Bassomatic Silver Supporting Member

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    I've been around the block a lot recently on string choices and brands. My Bacchus J came with some grate feeling flats (light or royal blue silks - D'Addario? Not sure). Switched to Thomastik Infelds (great strings) and it was immediately too slack and buzzy. Tried some other options, and have her back on D'Addario rounds (tried the half rounds, which I hadn't tried in years - too "grabby" feeling, *really* slowed me down).

    The TI flats (which are a class apart from most flatwounds, imo) turned out to be just the ticket for my short scale Ibby ArtCore hollow. The odd 32" short scale set have a huuuuge difference in gauge between the E and A, D, G strings. Thought there had been a mistake at first, but it really works (you figure the Viennese might know a thing or three about strings, huh?

    Try 'em on the Jazz - goes real well with the brighter J style pickups. Loved my 5 string Joe Osborne Skyline - a bright bass - with some flats. Great recording results, too.
     
  14. Mike Dresch

    Mike Dresch Silver Supporting Member

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    I just can not get along with flat wounds. Being a recording engineer by trade, I have a hell of time getting a sound out of them I like, not to mention the feel of them....but your mileage may vary.....
     
  15. cpsdawg

    cpsdawg Member

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    la bella flats are great . i also like the rotosound flats. i have not used the 1/2 rounds on bass, but i love them on my gretsch 6120. to me the flats especiallly on a bright jazz bass is "the" sound. perhaps that is besause i love the guys like duck dunn, etc. the rounds are just too bright. i have a 73 or 74 fender jazz . natural ash / maple block inlay neck.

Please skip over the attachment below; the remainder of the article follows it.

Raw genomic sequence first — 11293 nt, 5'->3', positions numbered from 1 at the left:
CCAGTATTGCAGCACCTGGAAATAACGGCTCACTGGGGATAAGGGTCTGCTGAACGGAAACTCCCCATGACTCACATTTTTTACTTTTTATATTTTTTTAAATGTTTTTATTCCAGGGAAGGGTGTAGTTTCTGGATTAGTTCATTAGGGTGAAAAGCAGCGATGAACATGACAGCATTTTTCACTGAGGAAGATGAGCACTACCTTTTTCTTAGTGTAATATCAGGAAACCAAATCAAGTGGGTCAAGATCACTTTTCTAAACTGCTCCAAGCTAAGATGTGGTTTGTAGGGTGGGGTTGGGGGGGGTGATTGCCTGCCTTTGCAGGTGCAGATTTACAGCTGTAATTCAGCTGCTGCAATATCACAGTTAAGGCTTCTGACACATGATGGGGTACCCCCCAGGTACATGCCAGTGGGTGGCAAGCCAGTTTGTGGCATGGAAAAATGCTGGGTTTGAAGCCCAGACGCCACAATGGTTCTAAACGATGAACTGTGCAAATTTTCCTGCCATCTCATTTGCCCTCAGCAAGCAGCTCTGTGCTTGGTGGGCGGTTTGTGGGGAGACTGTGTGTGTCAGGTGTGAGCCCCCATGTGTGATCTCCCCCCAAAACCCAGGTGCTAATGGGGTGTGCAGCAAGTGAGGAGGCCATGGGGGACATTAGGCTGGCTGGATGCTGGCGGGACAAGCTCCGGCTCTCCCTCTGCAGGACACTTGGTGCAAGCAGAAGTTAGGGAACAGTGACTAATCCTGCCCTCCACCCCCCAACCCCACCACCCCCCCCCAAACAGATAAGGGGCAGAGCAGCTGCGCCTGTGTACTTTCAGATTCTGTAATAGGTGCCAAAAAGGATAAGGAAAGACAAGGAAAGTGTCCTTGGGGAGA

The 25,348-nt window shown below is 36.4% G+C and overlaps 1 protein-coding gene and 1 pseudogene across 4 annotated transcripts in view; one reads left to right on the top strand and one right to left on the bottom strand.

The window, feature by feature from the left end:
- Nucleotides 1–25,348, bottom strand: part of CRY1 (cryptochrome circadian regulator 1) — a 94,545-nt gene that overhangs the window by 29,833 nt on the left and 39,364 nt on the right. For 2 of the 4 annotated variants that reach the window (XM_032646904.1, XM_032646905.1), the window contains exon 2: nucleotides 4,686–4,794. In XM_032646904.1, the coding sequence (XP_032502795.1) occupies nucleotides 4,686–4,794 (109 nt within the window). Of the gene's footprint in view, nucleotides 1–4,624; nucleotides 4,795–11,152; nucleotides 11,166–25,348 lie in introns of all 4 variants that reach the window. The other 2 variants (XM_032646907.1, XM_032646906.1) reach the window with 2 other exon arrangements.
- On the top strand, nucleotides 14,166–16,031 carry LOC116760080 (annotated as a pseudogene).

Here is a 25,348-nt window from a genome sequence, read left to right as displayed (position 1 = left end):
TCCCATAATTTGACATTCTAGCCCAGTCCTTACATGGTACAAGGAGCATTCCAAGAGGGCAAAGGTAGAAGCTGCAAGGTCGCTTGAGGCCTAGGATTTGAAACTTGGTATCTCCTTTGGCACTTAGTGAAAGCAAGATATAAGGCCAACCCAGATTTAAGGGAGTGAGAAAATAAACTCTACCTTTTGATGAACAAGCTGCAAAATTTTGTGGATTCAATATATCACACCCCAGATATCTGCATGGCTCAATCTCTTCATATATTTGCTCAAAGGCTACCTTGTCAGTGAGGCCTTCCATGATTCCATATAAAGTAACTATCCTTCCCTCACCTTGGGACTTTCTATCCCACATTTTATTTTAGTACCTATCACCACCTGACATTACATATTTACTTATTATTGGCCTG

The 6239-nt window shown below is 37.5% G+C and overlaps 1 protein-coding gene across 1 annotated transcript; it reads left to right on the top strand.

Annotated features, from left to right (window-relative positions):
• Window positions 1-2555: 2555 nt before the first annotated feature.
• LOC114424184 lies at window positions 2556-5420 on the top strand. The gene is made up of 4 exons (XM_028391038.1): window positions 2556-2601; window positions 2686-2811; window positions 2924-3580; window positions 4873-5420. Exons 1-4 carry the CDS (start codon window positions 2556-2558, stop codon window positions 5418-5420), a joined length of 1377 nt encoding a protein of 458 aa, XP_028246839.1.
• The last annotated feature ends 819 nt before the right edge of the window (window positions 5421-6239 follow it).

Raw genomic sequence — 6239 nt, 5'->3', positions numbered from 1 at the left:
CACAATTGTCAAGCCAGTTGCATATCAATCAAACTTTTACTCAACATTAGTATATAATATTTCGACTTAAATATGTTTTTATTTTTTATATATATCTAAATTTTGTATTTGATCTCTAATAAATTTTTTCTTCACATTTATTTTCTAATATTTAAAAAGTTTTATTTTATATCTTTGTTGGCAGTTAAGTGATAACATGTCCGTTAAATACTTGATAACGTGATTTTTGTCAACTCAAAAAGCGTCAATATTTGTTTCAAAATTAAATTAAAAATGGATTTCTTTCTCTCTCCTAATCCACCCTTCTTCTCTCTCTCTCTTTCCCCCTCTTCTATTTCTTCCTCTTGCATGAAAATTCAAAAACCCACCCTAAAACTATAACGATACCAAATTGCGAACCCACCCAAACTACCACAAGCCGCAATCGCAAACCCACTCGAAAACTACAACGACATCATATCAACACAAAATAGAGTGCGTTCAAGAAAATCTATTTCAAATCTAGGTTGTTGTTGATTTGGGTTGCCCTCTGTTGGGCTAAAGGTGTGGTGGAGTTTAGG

16. dougb415

    dougb415 Supporting Member

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    I'm going back and forth on switching to flatwounds. I love the sound, but I just got a new AV '62 P-bass Reissue which came with rounds and it sounds great as-is. Maybe I'll stick with these for a while, I dunno....
     
  17. Cosmic

    Cosmic Member

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    THis is what I use on all my basses. I found them to be a nice compromise between flats and rounds (I love them both for their strengths).

    Plus 1/2s give me a good string to switch between fingers and plectrum. I like to mix it up depending on the type of music I am playing.
     
  18. Rob Martinez

    Rob Martinez Member

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    I use LaBella Beatle flats on my short scale Waterstone Indra basses and love them. It does depend on the bass for me, I will keep rounds on my Gibson Thunderbird basses, but am thinking of putting flats on my Fender Highway One P-bass.
     
  19. Bassomatic

    Bassomatic Silver Supporting Member

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    Well, my humble Korean made Ibanez Artcore hollowbody sounds just dynamite after a good setup and the addition of some TI flats. Has displaced my other basses for the current band (Wilco-ish alt country and Indy-leanings).
     
  20. PeeWee

    PeeWee Member

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    I was a guy that hated the feel of flats back in the day. Then about a year ago I was turned on to TI Jazz Flats after playing them on a good friend's Lakland Skyline Hollowbody. I went out and bought 2 sets and immediately threw a set on the Rick 4001C64 I had. At first they were a bit bright, but after a couple of weeks of steady playing, they mellowed out nicely and only got better with age.

    They're probably my favorite string right now and I have them on a Lakland Skyline Joe Osborn and a new American Vintage '62 P-Bass. My only other bass is a Hofner 500/1 V63 that still has the stock Pyramids on it; the perfect string for that bass, IMHO. Ain't nothing like the sound of an electric bass with flatwounds. :AOK